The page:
You can be an effective teacher and still have students score low on tests. They are two different measures. The idea that student scores are low so majority of teachers must be ineffective is a false claim.

      Would you expect the majority of doctor and lawyers to be ineffective? No, people with decades of experience and 8-10 years of schooling are surprisingly good at their jobs.

      We can not fire our way to greatness. Instead we should invest in our teaching corp.

  4. Jan 2016
    1. Let’s start with this central assertion, that Professor Green’s paper was “an academic study.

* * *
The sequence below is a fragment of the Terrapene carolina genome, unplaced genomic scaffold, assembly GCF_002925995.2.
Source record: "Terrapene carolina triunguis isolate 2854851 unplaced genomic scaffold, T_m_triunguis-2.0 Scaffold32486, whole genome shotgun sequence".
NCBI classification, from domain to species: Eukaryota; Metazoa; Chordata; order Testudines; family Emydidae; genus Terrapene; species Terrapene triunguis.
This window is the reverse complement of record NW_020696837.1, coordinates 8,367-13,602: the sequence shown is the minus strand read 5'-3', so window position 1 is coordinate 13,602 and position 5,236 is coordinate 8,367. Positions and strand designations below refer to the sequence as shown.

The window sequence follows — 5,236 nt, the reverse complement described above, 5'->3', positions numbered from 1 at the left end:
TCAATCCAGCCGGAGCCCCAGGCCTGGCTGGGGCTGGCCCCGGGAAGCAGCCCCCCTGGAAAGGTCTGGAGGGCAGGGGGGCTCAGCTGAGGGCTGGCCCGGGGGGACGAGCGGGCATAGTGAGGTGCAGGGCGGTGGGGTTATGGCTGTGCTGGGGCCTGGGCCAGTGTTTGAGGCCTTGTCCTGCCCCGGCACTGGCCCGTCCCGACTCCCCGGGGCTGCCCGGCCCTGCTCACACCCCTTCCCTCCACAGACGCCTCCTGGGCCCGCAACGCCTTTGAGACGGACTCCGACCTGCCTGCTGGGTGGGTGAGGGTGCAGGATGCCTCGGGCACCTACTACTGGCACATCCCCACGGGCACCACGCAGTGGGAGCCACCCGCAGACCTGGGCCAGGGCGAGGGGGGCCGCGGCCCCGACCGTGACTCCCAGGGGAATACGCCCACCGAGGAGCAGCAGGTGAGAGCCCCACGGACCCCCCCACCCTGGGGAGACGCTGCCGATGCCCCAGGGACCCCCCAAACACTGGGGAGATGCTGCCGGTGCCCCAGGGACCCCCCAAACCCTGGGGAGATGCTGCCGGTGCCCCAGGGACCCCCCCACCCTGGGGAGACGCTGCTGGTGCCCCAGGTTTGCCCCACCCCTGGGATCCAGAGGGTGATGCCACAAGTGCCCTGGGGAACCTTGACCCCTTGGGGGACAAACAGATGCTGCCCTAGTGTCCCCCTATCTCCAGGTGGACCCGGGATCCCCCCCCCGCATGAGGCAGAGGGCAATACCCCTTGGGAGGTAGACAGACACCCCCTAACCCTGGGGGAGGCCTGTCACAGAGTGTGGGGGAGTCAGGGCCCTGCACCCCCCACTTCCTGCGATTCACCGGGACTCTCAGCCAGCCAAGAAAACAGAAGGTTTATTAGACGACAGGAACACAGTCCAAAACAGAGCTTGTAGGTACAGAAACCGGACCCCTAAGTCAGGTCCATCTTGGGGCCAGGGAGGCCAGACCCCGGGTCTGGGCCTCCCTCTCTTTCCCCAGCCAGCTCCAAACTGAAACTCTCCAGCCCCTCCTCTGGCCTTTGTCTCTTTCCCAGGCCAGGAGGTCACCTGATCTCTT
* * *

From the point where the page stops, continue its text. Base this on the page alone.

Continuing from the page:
Did the bloggers make the assertion. I do not think the authors did. In the abstract they clearly refer to this as an "article"

  5. Dec 2015
    1. evaluation is only going to be a feedback tool when it could be so much more

      only going to be...this statement gets me. This is exactly what a teacher evaluation system should strive to be.

      An effective feedback tool leads to growth. In fact we know from John Hattie's work that effective feedback has some of the largest impact on learning.

      I want evaluation systems that are based on being effective feedback tools for teacher growth.

    2. Ineffective teachers are eligible for dismissal

      Here I agree. We need to make it easier to give principals control over hiring and firing. There needs to be some flexibility in tenure systems.

    3. Effectiveness data are linked to teacher preparation programs